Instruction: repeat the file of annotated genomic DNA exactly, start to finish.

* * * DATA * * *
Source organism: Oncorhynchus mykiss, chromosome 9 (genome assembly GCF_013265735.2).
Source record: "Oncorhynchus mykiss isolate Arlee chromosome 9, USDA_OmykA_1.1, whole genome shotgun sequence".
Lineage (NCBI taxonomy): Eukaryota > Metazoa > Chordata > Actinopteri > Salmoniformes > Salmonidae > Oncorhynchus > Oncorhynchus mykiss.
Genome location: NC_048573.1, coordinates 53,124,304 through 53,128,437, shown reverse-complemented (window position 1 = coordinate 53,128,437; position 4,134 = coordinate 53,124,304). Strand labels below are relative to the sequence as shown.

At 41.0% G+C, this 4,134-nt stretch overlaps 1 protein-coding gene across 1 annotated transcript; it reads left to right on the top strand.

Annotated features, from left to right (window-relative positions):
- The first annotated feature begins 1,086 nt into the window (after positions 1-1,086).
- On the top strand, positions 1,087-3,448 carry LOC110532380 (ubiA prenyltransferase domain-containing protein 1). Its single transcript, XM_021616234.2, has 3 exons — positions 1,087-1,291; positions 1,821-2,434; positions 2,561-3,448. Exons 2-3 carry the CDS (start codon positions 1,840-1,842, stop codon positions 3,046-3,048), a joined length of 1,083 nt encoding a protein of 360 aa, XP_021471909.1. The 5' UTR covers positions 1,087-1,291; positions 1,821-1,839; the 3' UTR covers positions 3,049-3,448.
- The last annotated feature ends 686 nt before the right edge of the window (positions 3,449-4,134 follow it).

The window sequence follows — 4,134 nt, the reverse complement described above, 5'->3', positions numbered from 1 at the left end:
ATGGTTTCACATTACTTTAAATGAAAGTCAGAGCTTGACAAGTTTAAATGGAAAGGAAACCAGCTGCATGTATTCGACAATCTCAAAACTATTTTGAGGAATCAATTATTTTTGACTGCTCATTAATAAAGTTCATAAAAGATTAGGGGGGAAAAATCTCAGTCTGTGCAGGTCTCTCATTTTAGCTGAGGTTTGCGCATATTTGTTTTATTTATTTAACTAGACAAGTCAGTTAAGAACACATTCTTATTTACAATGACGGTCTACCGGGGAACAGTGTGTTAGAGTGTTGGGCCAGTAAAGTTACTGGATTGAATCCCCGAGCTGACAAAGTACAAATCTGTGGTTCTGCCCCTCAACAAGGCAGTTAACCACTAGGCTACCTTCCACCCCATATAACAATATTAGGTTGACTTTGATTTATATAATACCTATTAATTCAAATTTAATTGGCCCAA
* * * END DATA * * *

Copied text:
Source organism: Oncorhynchus mykiss, chromosome 9 (genome assembly GCF_013265735.2).
Source record: "Oncorhynchus mykiss isolate Arlee chromosome 9, USDA_OmykA_1.1, whole genome shotgun sequence".
Lineage (NCBI taxonomy): Eukaryota > Metazoa > Chordata > Actinopteri > Salmoniformes > Salmonidae > Oncorhynchus > Oncorhynchus mykiss.
Genome location: NC_048573.1, coordinates 53,124,304 through 53,128,437, shown reverse-complemented (window position 1 = coordinate 53,128,437; position 4,134 = coordinate 53,124,304). Strand labels below are relative to the sequence as shown.

At 41.0% G+C, this 4,134-nt stretch overlaps 1 protein-coding gene across 1 annotated transcript; it reads left to right on the top strand.

Annotated features, from left to right (window-relative positions):
- The first annotated feature begins 1,086 nt into the window (after positions 1-1,086).
- On the top strand, positions 1,087-3,448 carry LOC110532380 (ubiA prenyltransferase domain-containing protein 1). Its single transcript, XM_021616234.2, has 3 exons — positions 1,087-1,291; positions 1,821-2,434; positions 2,561-3,448. Exons 2-3 carry the CDS (start codon positions 1,840-1,842, stop codon positions 3,046-3,048), a joined length of 1,083 nt encoding a protein of 360 aa, XP_021471909.1. The 5' UTR covers positions 1,087-1,291; positions 1,821-1,839; the 3' UTR covers positions 3,049-3,448.
- The last annotated feature ends 686 nt before the right edge of the window (positions 3,449-4,134 follow it).

The window sequence follows — 4,134 nt, the reverse complement described above, 5'->3', positions numbered from 1 at the left end:
ATGGTTTCACATTACTTTAAATGAAAGTCAGAGCTTGACAAGTTTAAATGGAAAGGAAACCAGCTGCATGTATTCGACAATCTCAAAACTATTTTGAGGAATCAATTATTTTTGACTGCTCATTAATAAAGTTCATAAAAGATTAGGGGGGAAAAATCTCAGTCTGTGCAGGTCTCTCATTTTAGCTGAGGTTTGCGCATATTTGTTTTATTTATTTAACTAGACAAGTCAGTTAAGAACACATTCTTATTTACAATGACGGTCTACCGGGGAACAGTGTGTTAGAGTGTTGGGCCAGTAAAGTTACTGGATTGAATCCCCGAGCTGACAAAGTACAAATCTGTGGTTCTGCCCCTCAACAAGGCAGTTAACCACTAGGCTACCTTCCACCCCATATAACAATATTAGGTTGACTTTGATTTATATAATACCTATTAATTCAAATTTAATTGGCCCAA